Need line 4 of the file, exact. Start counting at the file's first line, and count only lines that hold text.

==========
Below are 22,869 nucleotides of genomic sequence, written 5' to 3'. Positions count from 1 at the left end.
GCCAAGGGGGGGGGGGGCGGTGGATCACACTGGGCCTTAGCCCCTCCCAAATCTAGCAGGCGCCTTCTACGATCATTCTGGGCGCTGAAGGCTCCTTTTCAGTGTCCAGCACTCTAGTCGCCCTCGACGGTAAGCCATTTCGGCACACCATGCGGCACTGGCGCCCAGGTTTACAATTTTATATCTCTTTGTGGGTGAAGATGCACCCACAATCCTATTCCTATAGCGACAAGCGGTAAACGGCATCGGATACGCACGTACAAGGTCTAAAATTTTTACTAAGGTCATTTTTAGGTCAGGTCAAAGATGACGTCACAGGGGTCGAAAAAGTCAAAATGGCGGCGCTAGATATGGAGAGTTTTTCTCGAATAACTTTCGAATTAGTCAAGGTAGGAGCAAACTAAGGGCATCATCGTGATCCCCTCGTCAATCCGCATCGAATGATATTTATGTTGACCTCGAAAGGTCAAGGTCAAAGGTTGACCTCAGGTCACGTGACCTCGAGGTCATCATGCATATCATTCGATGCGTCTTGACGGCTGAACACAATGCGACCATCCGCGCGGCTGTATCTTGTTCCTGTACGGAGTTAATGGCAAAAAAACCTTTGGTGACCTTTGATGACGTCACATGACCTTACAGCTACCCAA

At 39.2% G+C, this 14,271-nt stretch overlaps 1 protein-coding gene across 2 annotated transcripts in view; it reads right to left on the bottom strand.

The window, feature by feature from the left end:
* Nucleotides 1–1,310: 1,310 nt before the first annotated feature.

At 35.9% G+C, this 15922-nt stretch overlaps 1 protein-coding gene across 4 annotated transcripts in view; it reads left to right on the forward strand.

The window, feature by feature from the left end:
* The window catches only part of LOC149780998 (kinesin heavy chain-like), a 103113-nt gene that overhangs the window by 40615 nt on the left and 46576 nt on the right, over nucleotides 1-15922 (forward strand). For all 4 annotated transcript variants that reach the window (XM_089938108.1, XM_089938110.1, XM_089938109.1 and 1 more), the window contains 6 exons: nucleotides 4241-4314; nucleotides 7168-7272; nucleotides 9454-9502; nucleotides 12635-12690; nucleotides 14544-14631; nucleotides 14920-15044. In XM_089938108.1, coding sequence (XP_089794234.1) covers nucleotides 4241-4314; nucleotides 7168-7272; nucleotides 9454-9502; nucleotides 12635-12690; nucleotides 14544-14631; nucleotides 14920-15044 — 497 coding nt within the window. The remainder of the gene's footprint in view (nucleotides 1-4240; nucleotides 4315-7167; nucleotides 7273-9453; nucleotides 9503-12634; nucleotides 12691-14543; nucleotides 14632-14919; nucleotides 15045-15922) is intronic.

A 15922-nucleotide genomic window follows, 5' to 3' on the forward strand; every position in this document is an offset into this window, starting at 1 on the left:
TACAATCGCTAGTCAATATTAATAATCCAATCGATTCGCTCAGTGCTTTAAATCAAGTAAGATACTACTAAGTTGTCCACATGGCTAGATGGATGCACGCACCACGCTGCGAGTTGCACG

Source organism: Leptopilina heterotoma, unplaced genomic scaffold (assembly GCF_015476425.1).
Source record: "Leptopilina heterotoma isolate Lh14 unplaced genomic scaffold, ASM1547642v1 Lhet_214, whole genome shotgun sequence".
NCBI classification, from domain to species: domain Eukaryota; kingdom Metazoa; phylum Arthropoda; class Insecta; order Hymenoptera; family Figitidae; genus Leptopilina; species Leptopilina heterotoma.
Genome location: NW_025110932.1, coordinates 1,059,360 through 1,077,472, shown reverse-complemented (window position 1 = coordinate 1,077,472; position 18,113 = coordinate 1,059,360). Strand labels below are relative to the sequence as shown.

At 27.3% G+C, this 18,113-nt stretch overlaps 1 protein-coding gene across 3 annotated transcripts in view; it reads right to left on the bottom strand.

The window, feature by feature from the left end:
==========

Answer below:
The window, feature by feature from the left end: